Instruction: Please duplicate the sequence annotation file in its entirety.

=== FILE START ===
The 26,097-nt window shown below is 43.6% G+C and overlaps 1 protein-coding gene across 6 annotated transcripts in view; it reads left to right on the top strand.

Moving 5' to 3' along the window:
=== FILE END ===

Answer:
The 26,097-nt window shown below is 43.6% G+C and overlaps 1 protein-coding gene across 6 annotated transcripts in view; it reads left to right on the top strand.

Moving 5' to 3' along the window: